Friday, 4 October 2013

The rising tide..

Good morning. If it really is the economy stupid, then CCHQ will be celebrating the latest figures. The UK economy is growing at the fastest rate in the developed world. The headlines include output across the services sector rose at the strongest pace for 16 years between July and September while house prices rose at 6.2 per cent, more than twice the rate of inflation. Labour may ask what this all means for those who feel left behind, but there is evidence that the rising tide is lifting more than just the yachts: petrol prices have fallen nationwide by almost 5p a litre in the past month, after a round of cuts by supermarkets. And, whisper it, but the benefits are even extending beyond the South: the FT has an uplifting story that the Industrial and Commercial Bank of China will invest in a business district at Manchester airport and this may mark a new wave of Chinese investment in Britain. 
Every piece of news like this will add to the impression that the Conservatives are turning the economy around, and will make Labour's case more difficult to win. They also add to George Osborne's remarkable political recovery - from omnishambles Chancellor to (along with William Hague) the favoured "under-the-bus" leadership candidate in barely a year. It's true that, as plenty of Tories acknowledge, the party cannot be seen to be complacent about the recovery. But increasingly it looks as if the Conservatives may enter the general election with a couple of years of good economic news to show the electorate. And that would make Labour's message of a cost of living crisis a much harder sell.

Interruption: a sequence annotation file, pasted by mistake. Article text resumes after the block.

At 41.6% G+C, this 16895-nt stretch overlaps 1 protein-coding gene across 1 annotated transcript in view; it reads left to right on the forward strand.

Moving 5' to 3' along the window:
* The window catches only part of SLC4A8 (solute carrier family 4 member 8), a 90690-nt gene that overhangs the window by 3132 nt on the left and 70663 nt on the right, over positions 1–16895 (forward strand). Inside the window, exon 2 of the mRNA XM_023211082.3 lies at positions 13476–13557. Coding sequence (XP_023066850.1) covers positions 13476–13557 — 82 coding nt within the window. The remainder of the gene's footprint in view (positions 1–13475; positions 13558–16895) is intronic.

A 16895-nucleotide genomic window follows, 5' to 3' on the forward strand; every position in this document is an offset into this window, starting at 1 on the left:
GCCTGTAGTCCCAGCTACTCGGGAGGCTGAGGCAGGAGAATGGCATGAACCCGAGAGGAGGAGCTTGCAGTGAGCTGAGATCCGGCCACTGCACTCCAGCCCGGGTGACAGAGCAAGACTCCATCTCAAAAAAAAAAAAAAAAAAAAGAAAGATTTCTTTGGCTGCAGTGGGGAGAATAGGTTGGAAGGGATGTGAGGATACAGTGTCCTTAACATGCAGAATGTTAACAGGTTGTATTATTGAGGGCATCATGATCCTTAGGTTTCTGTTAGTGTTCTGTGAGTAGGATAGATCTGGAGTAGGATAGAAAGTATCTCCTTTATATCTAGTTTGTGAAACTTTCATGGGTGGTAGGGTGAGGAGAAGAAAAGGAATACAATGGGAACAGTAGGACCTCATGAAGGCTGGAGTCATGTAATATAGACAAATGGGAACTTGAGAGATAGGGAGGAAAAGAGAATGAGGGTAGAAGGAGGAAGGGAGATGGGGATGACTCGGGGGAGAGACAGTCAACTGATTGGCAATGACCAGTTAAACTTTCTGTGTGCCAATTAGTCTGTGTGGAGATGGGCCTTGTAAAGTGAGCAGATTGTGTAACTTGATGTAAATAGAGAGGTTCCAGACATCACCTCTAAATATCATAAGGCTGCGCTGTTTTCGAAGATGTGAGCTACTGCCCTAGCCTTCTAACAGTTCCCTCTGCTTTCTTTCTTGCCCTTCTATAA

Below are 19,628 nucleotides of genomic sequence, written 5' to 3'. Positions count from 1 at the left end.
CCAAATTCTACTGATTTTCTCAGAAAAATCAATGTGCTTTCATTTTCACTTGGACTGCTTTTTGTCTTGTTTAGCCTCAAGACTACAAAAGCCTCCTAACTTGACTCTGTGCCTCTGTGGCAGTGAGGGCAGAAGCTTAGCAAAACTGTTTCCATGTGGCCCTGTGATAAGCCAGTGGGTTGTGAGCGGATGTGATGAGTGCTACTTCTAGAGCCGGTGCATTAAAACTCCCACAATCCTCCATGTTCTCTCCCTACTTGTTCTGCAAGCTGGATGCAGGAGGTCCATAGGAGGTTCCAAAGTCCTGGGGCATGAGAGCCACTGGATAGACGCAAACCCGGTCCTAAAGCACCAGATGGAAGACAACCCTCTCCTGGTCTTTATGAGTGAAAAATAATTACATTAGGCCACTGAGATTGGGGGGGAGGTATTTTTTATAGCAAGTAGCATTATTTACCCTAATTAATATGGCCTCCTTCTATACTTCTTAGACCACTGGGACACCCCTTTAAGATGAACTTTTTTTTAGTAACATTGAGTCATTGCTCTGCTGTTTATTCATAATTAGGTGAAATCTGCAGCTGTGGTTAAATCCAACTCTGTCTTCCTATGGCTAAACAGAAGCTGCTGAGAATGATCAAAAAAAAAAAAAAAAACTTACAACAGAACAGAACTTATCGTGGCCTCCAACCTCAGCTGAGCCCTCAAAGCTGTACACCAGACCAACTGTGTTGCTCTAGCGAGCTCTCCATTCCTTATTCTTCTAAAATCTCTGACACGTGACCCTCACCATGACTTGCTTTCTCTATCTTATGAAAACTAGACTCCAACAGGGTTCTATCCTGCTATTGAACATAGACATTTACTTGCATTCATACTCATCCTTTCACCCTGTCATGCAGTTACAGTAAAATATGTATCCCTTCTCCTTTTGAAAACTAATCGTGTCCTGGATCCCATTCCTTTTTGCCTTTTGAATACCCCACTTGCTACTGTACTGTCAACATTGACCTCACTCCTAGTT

There is talk that Andy Burnham may lose his job as Shadow Health Secretary. Labour stands accused of pressurising the NHS watchdog the Care Quality Commission not to reveal damaging information before the last election. Andy Burnham, the then Health Secretary, was "furious" when "graphic details" of the failings at Basildon University Hospital, where patients were dying needlessly on filthy wards, became public; Mike O'Brien, the former Labour minister of state for health, separately warned the NHS watchdog that "anything you do is political" in the run up to the General Election. The emails, from 2009, were obtained by Steven Barclay after four months of repeated requests. The significance is two-fold. Firstly, Labour's wish to turn back the clock on the NHS - not just to before Lansley and Hunt, but to before Blair - looks increasingly out of sync with the realities; as we write, they have no right to claim the NHS moral high ground. Secondly, speculation that Mr Burnham will lose his job in Labour's reshuffle - which many say is imminent - will increase.